Back to 2017 Program
Diagnosis and Management of Urachal Remnants in a Tertiary Care Center
Marc D. Calabrese, MD1, Kristian D. Stensland, MD1, Jared Schober, MD1, Usama Siddique, BS2, Ariel K. Fredrick, MD1, Jennifer Broder, MD1, Alireza Moinzadeh, MD1.
1Lahey Hospital and Medical Center, Burlington, MA, USA, 2Tufts University School of Medicine, Boston, MA, USA.
Urachal remnants are classically taught as potential causes of clinical symptoms, such as umbilical drainage, infections, or hematuria; there is also a theoretical risk of transition to urachal adenocarcinoma. To date, the incidence of urachal remnants, patterns of management, and malignant transitions have not been quantified. We queried our institution’s radiology database to establish and investigate a cohort of patients with an identified urachal remnant.
Under institutional IRB protocol, all radiology reports from 2012-2015 at a single tertiary care center were queried for the term “urach*”, and radiographic, clinical, and surgical/pathologic information on identified patients was then extracted by hand from the EMR. Symptomatic urachal remnants were defined by the symptoms given in the reason for the radiology scan. Patients with an already identified urachal remnant prior to the scan were excluded. Descriptive statistics, chi-squared and t-tests for comparisons were used as appropriate and statistical analysis was performed in R.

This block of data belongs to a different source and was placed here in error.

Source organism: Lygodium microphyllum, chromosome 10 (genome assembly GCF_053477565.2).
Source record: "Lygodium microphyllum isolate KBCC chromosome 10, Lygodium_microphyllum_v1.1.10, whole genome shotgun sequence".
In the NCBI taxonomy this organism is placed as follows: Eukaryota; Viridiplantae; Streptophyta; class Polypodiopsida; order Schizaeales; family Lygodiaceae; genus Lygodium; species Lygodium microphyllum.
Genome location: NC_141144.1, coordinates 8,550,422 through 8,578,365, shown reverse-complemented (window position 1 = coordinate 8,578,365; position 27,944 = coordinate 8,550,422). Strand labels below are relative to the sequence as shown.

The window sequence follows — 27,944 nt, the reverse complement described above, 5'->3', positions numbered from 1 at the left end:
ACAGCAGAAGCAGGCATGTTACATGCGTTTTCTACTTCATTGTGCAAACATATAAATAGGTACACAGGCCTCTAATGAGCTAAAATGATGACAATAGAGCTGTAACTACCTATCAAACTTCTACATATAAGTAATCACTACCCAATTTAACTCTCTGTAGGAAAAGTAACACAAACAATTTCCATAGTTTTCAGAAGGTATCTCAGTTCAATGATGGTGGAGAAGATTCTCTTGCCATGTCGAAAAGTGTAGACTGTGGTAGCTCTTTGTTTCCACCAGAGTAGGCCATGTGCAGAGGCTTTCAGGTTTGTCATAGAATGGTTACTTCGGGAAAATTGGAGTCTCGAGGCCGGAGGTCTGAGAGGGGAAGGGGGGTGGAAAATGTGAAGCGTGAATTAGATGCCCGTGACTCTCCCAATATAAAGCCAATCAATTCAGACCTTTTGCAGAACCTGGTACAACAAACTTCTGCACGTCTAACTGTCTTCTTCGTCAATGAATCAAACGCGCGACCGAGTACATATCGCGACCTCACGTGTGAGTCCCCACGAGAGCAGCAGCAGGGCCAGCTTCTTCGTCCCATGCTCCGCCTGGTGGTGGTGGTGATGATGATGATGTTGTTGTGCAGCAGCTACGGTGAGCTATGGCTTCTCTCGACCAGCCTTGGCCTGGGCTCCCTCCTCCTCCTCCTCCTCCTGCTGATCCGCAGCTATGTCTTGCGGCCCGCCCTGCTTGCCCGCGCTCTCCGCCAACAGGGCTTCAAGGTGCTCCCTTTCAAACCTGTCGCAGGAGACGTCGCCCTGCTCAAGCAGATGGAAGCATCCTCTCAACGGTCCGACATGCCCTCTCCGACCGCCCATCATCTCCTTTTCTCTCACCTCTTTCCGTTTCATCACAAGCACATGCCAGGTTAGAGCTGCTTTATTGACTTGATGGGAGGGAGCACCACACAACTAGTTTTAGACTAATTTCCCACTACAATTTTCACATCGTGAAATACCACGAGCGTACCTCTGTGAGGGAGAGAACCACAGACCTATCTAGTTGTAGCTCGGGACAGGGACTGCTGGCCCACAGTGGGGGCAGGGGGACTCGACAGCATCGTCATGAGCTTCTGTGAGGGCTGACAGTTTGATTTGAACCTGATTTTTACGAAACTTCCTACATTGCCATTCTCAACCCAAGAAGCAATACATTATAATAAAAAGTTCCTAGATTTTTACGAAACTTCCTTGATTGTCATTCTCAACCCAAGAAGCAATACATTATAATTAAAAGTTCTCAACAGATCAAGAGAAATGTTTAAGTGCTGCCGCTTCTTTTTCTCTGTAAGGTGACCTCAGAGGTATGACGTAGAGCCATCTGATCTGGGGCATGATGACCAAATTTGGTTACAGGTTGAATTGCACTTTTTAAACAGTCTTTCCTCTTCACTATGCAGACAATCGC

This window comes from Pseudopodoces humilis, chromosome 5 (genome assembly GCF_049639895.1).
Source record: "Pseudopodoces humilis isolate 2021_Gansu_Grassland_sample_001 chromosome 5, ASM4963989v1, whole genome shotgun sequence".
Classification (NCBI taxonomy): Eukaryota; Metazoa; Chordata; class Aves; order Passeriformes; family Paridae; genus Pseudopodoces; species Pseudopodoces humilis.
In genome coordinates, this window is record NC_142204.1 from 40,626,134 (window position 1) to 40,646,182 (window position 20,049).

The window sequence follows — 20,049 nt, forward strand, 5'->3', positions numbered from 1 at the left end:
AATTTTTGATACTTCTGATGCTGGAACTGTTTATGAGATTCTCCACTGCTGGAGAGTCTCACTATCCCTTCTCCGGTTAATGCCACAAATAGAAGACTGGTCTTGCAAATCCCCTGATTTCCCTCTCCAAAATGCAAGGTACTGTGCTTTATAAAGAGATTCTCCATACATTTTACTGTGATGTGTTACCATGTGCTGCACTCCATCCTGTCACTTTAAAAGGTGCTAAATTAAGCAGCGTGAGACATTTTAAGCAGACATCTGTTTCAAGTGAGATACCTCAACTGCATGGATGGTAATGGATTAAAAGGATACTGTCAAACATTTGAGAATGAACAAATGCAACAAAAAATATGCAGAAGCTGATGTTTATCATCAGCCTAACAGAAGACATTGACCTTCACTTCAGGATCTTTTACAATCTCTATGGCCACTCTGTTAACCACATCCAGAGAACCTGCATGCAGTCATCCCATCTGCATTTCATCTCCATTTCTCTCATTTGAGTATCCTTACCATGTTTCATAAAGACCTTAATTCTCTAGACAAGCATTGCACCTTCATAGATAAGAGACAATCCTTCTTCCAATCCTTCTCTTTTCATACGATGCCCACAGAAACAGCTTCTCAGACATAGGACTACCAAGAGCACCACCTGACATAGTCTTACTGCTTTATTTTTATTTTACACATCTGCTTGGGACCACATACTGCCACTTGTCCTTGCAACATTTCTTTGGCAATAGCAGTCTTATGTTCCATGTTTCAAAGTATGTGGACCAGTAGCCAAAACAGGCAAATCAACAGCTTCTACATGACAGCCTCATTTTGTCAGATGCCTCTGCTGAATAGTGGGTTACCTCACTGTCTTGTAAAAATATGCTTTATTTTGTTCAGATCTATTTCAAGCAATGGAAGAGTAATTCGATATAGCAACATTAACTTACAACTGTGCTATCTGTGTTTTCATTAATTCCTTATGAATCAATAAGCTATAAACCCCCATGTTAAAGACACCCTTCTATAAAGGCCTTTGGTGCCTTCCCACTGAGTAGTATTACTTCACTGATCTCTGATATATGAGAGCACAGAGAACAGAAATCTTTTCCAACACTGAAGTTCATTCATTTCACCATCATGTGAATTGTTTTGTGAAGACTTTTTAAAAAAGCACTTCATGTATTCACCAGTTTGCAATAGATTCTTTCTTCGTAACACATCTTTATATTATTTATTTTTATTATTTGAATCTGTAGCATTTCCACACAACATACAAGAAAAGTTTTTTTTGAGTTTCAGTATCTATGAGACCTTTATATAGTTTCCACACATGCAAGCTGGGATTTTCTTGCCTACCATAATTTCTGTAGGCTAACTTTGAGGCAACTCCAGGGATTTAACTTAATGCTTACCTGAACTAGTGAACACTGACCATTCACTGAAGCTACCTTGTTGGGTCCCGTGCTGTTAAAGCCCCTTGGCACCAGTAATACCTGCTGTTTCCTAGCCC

A total of 406 patients had urachal abnormalities on radiology scans. Characteristics of the patients, along with radiologic and clinical findings and surgical management, are in Table 1. Of the 406 patients identified, 97 (23.9%) had symptoms related to a urachal remnant cited as a reason for the scan, the most common reason being hematuria (84 patients, 20.7% of total cohort). A total of 185 patients (45.6%) were referred to urology, and 20 (4.9%) had excision of the urachal remnant. Path data were available for 19 cases; of these, only one was positive for urachal adenocarcinoma.
Urachal remnants are a rare entity, with a majority incidentally discovered. Less than half of identified cases are referred to urology, and excision is uncommon. Malignant transformation is rare. In the future, exact classification of urachal remnants and guidelines for referral to urology, as well as further clinical and pathologic follow-up, are needed to refine recommendations for treatment of this rare condition.
Back to 2017 Program